A stage in disrepair
Union Tribune (2010-01-16) Editor
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More Info: El Cajon City Council
, Save ECPAC
Saturday, January 16, 2010 at 12:04 a.m.
First of two editorials
Step back for a moment and forget the controversies, the politics and even some pleasant memories.
If the East County Performing Arts Center were a car, what kind of auto would come to mind? How about an 18-year-old gas guzzler, one never really assembled right, and now on its last legs. In short, a clunker and one that El Cajon is about to pour millions of dollars into instead of trading for a new model more appropriate to today’s cultural scene.
What’s wrong with the ECPAC, besides the horrid name? El Cajon is hardly a tropical rain forest yet the center’s roof has leaked almost from the beginning nearly 40 years ago. You don’t dare hang paintings on the wall. The center cannot handle standard stage scenery. It’s in violation of the law – the Americans with Disabilities Act. The plumbing is a problem and there are not enough bathrooms – ask any woman. There are not enough dressing rooms, the ceiling and even the stage have been known to collapse.
At 1,142 seats the center is too big. Think a wedding party of 50 in the Notre Dame Cathedral. The center is too lonely – there are no companion meeting or food-service areas.
Even the center’s surroundings are in question. Take this multiple choice quiz, and if you can get a straight answer from Mayor Mark Lewis and city staff, you are doing better than we are:
Question: Why are the duck ponds and adjacent park-like surroundings about to be bulldozed into oblivion?
A) The city wants to hold some outdoor concerts.
B) Water evaporates and the city has been told it has to conserve in a drought.
C) The city is building a new police station and has learned it is required to punch through a new road for emergency vehicle access, emptying onto the main street that it just paid millions to discourage traffic from.
D) The duck ponds have a leak and the city has no money to repair them.
There is no official “right answer” to the quiz but the changes could severely hamper any expansion of the performing arts center.
Against this backdrop, the city is holding two public forums to gauge public sentiment. The first was in December with all of 20 people attending. The next will be at 7 p.m. Jan. 21 in the Ronald Reagan
Center. There will be no real presentation, no cost estimates of either the pressing repairs for the clunker, or what it would cost to expand it to meet today’s needs. Just a “what kind of events would you like to see” and “do you solemnly swear to attend them” kind of session.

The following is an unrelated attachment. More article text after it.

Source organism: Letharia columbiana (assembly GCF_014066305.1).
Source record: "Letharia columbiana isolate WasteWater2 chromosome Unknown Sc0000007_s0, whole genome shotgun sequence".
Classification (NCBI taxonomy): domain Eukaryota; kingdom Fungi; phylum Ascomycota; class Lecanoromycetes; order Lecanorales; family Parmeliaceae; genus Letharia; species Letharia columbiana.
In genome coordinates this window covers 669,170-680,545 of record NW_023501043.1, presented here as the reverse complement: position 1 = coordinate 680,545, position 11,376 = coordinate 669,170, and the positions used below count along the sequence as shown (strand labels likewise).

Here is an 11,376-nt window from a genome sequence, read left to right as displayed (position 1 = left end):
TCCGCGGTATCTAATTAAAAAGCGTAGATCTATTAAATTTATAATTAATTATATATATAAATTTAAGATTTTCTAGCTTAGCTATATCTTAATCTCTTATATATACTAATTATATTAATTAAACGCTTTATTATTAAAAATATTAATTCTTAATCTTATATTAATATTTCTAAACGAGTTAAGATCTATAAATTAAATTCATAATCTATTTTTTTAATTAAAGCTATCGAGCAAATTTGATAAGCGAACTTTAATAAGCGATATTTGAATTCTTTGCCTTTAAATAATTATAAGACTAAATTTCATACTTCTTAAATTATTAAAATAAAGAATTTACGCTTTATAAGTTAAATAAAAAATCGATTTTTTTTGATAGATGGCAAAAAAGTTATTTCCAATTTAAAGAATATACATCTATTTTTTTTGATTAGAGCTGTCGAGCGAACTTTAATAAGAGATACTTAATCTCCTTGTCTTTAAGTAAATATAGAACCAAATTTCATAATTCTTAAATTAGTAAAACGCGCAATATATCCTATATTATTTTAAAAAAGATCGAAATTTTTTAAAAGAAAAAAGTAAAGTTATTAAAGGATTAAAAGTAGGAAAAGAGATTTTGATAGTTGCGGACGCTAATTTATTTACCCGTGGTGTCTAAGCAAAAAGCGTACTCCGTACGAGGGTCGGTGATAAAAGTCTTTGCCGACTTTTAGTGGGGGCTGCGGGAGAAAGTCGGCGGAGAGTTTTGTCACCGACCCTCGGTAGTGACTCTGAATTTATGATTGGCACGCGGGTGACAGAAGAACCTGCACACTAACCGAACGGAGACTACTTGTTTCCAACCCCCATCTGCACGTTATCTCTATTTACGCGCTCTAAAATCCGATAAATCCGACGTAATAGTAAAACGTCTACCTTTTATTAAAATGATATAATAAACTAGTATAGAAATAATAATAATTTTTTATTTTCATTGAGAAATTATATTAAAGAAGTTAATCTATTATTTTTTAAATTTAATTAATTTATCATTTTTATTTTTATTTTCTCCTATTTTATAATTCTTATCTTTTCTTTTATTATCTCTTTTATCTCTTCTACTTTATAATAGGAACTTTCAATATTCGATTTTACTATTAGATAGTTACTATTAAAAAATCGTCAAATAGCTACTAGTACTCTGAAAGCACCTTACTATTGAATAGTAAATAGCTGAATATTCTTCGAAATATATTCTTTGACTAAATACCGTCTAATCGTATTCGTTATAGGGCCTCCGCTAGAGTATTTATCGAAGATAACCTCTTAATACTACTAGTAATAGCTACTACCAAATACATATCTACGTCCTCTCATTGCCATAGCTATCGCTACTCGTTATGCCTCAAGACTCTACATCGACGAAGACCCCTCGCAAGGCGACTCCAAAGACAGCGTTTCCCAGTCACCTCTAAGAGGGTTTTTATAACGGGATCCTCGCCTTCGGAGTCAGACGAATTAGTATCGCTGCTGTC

It gets worse.
The dirty little secret that longtime El Cajon residents have not been told or perhaps have forgotten is that the center sits smack dab on a major underground drainage system. Tunneling for underground parking or such is not possible.
The city has a theater consultant, one so new to this scene that some on the staff could not recall his name. Kurt C. Swanson of Theatre Management Associates, by the way.
Against this backdrop, Mayor Lewis wants to bring the matter to council on Feb. 9.
For what, to raid the city’s redevelopment fund to pour millions into a clunker without a game plan that has been vetted to the public?
The East County Performing Arts Center is closing for two years, supposedly for lack of nearby parking. Oh sure, the lights will come on now and then for a few previously booked events through May. This concert venue also does not have any organization willing to manage it or any recent track record suggesting it can compete with Indian casinos outbidding it for touring performers.
This center does not have a City Council willing to subsidize it any more, either for operating costs or repairs. Except for redevelopment money, that is, which Lewis and Company would prefer you not think of as your money.
It doesn’t have to be this way. El Cajon – not us – has decreed that the city will go two years without the sound of music, at least in a civic venue.
Why not use that time to dream big, to come up with a vision and create a model more suited to today that is more likely to finance itself?
To open a discussion on dreaming big, we’d like to present one possible vision, ideas from El Cajon Councilwoman Jillian Hanson-Cox, who helped save the Mother
Goose Parade and who has staged such events at the center as Chubby Checker
, James Darren
, “An Evening With Elvis” and “The Beatles” with Abba.
Next Saturday: A theater El Cajon can be proud of.